Sage (Salvia officinalis)
The labiates from the Mediterranean region is often used as a culinary herb. Its Latin name “Salvia”, from “salvare” (= to heal), already refers to the immense healing power of the sage plant. It was therefore considered by many to be a panacea for centuries.
The medicinally used leaves contain 1 – 2.5 % essential oil, up to 8 % lamiaceous tannins (including rosmarinic acid), bitter substances, steroids and flavonoids.
The medicinal herb is effective against bacteria, viruses and fungi. It also has an anti-inflammatory, astringent, secretion-promoting, antiperspirant, appetite-stimulating, cell-protecting and weak blood sugar-lowering effect. The main areas of application for sage are inflammations of the mucous membranes of the mouth and throat, non-specific gastrointestinal complaints and increased perspiration. Clinical studies also document the effect of sage extract against cold sores. Furthermore, its use against hot flushes during menopause has been documented.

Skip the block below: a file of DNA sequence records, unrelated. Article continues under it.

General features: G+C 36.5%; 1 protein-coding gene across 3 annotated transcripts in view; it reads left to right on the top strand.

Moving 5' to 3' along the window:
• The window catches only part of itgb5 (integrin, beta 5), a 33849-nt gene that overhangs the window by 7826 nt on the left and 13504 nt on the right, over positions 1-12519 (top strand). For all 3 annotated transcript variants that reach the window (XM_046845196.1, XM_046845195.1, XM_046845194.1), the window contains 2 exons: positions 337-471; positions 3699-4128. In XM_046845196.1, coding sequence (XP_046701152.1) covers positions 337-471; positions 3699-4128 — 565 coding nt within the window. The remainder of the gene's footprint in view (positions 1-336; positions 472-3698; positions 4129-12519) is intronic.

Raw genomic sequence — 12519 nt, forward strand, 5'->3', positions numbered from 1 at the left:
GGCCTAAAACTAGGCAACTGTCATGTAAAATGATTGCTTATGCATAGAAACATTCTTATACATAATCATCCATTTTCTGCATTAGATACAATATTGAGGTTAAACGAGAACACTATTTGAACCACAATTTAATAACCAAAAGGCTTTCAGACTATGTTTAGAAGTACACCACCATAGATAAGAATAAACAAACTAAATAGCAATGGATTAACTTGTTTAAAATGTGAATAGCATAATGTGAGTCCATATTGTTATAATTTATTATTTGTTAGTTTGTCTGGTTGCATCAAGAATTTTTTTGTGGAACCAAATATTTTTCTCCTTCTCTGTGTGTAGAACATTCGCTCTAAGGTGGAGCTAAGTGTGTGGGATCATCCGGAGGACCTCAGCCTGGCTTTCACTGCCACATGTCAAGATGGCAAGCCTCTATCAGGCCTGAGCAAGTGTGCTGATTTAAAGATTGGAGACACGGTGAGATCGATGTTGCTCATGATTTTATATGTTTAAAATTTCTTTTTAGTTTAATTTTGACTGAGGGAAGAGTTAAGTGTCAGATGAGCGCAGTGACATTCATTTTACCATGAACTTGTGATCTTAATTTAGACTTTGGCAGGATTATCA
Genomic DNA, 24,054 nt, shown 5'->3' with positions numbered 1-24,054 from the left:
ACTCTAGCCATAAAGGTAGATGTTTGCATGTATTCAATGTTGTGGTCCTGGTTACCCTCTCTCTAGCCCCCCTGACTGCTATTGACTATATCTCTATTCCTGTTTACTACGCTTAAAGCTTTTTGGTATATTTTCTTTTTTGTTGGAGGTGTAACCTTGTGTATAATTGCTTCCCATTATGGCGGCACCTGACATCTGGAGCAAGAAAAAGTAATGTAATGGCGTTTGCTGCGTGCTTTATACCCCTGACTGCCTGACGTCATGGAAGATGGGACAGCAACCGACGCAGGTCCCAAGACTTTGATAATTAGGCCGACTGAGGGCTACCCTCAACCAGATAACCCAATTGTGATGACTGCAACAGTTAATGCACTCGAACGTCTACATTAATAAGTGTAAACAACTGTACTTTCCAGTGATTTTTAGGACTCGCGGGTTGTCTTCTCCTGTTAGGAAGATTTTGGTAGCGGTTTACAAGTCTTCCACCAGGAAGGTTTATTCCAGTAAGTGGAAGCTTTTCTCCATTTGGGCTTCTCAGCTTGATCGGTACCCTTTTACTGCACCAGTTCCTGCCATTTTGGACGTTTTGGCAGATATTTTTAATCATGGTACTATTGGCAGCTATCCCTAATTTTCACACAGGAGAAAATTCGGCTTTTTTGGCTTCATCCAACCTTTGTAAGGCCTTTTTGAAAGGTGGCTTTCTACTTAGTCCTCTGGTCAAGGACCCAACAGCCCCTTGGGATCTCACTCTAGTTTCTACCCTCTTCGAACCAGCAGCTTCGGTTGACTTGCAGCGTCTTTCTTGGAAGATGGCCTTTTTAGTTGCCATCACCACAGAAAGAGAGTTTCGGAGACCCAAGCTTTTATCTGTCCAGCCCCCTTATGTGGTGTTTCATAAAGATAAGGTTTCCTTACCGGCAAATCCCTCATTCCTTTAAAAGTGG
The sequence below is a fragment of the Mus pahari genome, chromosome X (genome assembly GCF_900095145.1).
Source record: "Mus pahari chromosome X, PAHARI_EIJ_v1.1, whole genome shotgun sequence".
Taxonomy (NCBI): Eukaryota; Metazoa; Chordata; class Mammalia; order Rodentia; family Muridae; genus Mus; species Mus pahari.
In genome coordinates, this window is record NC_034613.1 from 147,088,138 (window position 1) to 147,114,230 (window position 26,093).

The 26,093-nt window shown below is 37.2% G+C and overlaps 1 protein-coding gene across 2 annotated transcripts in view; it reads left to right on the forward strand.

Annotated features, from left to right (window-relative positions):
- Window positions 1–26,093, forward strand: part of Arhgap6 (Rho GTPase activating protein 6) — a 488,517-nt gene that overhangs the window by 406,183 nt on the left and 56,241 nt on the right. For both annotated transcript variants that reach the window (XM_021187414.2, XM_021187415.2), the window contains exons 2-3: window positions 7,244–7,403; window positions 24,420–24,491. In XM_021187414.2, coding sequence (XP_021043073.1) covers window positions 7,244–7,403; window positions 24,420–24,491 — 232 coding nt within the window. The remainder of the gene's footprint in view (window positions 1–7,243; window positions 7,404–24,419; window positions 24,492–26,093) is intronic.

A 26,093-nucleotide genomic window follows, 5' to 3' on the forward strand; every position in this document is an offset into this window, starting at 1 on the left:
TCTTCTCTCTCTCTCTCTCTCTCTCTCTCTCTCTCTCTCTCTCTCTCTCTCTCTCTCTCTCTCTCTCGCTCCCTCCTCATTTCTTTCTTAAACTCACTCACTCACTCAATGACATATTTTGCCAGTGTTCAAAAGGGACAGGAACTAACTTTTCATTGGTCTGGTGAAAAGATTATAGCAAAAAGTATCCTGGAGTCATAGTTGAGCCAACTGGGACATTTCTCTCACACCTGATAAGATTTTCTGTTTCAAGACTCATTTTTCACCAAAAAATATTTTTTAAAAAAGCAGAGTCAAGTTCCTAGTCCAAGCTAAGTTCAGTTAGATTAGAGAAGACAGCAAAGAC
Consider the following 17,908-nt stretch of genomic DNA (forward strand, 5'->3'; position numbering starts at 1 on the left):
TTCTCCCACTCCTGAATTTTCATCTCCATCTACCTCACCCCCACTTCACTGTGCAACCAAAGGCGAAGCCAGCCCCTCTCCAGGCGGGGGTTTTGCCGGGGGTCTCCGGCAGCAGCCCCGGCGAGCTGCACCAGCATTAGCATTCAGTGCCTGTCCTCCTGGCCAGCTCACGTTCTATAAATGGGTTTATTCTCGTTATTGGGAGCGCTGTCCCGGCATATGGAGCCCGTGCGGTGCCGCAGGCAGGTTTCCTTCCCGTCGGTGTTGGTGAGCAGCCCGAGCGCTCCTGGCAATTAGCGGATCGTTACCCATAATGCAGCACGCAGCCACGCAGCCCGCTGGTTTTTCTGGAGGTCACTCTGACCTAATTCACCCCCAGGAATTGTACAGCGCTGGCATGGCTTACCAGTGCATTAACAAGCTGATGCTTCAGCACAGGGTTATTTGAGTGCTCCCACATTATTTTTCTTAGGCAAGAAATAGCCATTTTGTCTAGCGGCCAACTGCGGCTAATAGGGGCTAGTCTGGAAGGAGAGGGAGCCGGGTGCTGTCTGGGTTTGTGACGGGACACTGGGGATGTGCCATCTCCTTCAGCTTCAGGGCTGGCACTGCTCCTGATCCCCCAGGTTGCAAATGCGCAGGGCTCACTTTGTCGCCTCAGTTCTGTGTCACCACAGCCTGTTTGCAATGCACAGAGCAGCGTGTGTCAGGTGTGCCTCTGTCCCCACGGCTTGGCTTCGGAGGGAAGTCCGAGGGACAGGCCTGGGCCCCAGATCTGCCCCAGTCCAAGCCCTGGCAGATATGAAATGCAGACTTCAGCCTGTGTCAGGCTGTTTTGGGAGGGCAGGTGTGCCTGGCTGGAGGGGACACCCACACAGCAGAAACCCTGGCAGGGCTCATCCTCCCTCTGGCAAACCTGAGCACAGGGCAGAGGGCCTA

In folk medicine, sage preparations are popular against hoarseness, coughs and colds, as a sedative and general tonic, for bleeding, toothache and for wound healing.
Recent scientific studies give indications of other possible uses for this medicinal plant. Sage is said to have a lowering effect on blood lipid levels, to help with anxiety disorders and possibly to alleviate the symptoms of mild forms of Alzheimer’s disease as well as to increase mental abilities.
Sage – more than a tasty ingredient for saltimbocca
Content: We are probably familiar with sage as an aromatic kitchen herb. However, only a few people know that it is also a plant with immense healing powers.
In this webinar, you will learn about the many health-promoting effects of this labiatae.
Speaker: Dr. Gabriele Arndt | Recording: 08.02.2022